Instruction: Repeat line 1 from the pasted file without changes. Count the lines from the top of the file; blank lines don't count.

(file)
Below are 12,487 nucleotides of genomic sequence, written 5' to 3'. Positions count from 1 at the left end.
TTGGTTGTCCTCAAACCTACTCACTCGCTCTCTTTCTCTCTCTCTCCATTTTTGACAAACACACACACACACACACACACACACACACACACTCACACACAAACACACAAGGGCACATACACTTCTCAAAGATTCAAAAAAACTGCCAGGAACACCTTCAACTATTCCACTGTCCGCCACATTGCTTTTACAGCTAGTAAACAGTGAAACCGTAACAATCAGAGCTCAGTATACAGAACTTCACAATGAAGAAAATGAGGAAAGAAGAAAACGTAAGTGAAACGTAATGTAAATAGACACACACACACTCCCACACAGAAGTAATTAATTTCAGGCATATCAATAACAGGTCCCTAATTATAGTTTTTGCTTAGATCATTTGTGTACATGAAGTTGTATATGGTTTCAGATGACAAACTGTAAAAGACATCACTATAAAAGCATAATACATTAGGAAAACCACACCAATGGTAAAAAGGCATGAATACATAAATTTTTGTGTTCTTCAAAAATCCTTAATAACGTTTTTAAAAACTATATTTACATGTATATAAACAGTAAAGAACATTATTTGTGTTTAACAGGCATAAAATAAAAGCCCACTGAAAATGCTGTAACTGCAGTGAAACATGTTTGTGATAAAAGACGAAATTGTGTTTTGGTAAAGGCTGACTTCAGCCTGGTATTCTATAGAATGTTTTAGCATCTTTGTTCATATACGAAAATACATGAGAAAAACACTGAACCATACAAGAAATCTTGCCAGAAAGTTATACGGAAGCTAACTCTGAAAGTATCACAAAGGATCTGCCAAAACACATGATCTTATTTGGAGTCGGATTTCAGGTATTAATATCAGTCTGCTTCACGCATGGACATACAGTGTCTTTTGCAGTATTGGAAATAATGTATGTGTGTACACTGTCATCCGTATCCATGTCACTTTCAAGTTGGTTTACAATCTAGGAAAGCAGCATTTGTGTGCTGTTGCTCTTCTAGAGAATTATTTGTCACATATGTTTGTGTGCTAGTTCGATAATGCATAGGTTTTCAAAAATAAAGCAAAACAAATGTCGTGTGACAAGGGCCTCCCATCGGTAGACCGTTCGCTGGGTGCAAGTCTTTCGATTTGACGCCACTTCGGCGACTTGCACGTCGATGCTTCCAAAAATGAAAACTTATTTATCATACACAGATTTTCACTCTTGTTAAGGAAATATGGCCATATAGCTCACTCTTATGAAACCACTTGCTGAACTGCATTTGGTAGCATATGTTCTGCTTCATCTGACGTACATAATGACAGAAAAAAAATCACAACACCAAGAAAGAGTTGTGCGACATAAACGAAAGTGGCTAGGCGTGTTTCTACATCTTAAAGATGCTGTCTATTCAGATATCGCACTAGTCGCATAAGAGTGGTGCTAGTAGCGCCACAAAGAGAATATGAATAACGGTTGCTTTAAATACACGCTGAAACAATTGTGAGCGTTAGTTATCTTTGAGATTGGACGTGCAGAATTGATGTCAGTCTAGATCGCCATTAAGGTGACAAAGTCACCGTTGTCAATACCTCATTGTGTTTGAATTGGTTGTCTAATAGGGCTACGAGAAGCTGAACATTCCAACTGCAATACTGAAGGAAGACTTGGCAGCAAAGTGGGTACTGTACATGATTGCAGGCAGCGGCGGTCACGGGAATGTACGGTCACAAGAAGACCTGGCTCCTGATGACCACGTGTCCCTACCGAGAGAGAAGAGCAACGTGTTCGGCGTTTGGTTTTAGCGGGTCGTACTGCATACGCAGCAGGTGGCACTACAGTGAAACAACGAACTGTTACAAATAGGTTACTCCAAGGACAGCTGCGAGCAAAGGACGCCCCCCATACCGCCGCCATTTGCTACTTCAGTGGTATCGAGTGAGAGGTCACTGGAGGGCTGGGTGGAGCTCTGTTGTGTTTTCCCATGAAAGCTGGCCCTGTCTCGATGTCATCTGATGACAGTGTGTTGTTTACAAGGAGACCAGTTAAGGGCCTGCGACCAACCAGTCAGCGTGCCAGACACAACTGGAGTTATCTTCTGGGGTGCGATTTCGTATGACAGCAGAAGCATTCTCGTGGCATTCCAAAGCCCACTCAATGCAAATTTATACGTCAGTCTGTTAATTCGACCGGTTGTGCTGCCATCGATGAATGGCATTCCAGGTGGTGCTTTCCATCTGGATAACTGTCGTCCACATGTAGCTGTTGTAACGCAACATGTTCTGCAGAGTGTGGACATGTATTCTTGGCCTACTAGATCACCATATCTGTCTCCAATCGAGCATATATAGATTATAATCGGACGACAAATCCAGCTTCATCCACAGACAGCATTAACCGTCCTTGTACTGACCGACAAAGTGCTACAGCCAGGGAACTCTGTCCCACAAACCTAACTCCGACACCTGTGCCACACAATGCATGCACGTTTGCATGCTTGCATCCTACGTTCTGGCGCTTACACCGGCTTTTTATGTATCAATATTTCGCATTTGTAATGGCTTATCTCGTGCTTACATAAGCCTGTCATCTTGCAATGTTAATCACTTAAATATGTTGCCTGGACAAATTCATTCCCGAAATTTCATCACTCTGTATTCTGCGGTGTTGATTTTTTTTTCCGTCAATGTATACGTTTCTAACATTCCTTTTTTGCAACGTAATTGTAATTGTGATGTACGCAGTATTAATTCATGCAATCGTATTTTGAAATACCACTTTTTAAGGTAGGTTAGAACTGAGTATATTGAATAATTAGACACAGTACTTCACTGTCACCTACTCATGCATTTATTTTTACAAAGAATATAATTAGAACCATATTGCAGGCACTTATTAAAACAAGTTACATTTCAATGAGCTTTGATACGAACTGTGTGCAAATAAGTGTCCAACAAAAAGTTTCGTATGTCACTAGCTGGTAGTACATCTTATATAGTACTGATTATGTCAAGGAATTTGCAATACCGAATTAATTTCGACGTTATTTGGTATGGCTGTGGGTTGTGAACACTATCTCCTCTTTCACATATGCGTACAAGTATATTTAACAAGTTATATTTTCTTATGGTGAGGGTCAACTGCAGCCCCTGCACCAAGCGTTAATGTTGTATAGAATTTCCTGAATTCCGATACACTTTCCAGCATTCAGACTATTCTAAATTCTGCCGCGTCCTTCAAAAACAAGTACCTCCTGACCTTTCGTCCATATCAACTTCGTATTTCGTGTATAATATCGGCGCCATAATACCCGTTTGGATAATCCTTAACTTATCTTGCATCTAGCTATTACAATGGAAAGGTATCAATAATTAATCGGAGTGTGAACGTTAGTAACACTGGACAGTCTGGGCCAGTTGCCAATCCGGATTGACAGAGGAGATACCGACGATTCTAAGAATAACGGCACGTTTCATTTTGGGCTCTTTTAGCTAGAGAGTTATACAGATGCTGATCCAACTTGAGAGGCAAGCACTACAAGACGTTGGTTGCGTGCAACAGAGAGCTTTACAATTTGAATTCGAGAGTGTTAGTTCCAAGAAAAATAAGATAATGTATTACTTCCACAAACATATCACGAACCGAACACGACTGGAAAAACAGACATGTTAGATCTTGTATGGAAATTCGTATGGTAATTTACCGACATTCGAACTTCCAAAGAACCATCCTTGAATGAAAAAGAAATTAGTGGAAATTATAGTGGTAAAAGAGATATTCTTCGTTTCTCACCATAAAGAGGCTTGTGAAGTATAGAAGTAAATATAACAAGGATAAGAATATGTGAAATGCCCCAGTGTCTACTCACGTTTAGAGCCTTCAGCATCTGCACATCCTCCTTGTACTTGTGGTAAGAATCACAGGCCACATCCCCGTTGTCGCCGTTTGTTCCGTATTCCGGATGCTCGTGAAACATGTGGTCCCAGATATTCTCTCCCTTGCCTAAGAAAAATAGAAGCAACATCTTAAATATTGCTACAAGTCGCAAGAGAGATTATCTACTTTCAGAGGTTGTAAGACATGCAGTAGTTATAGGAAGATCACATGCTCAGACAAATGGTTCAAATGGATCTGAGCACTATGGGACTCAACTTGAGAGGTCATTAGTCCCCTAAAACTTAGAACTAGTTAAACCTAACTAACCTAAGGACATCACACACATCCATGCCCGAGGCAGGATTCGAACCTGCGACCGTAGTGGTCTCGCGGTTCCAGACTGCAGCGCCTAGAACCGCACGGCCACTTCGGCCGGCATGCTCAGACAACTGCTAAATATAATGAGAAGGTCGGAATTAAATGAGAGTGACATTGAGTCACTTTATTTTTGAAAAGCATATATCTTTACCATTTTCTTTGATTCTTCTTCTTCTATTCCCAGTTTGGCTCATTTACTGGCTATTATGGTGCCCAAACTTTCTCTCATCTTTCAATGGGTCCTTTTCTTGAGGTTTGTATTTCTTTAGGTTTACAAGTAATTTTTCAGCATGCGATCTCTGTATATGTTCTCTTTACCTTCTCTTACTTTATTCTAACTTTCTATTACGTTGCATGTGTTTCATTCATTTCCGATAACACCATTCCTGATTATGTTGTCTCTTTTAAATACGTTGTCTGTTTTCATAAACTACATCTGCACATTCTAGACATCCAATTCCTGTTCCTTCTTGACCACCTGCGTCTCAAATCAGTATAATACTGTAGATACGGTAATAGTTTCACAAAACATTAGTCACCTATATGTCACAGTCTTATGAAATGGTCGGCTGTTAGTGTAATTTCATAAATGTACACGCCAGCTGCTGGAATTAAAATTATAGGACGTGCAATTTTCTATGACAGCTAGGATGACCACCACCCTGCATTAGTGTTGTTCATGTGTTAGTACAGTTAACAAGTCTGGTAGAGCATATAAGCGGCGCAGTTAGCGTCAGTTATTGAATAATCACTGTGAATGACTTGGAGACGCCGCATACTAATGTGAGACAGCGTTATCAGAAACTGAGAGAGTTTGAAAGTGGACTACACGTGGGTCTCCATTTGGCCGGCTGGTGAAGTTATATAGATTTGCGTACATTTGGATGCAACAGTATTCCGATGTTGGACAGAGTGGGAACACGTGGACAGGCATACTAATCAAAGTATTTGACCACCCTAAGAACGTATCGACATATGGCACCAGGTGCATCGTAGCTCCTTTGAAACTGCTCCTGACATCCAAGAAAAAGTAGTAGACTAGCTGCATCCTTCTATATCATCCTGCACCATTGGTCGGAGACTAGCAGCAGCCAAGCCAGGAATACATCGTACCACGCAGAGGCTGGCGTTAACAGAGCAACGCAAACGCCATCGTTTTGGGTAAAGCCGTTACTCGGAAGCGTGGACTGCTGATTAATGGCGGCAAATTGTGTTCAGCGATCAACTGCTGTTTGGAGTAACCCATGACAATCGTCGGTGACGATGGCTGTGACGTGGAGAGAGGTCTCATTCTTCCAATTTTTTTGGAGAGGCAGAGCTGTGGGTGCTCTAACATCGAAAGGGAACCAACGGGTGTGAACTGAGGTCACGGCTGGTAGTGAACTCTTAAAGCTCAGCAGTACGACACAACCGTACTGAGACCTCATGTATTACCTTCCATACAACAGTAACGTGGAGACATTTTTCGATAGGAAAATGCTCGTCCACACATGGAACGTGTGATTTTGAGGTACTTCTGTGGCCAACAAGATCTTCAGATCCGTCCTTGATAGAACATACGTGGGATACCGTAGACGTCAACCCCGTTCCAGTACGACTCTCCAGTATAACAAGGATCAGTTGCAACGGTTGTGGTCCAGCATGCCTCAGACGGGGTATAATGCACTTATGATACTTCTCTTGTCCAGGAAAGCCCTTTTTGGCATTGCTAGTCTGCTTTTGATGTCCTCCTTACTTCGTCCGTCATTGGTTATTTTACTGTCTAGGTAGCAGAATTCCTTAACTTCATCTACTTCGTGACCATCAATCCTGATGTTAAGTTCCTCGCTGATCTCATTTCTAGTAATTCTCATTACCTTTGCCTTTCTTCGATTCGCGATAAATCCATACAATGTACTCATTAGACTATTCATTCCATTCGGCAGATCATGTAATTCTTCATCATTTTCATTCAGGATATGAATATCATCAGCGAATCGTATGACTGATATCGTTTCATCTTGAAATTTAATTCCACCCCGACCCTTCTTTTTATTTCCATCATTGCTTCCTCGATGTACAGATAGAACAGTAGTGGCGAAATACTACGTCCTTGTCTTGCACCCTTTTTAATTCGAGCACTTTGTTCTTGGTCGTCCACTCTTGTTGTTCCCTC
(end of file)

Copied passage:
Below are 12,487 nucleotides of genomic sequence, written 5' to 3'. Positions count from 1 at the left end.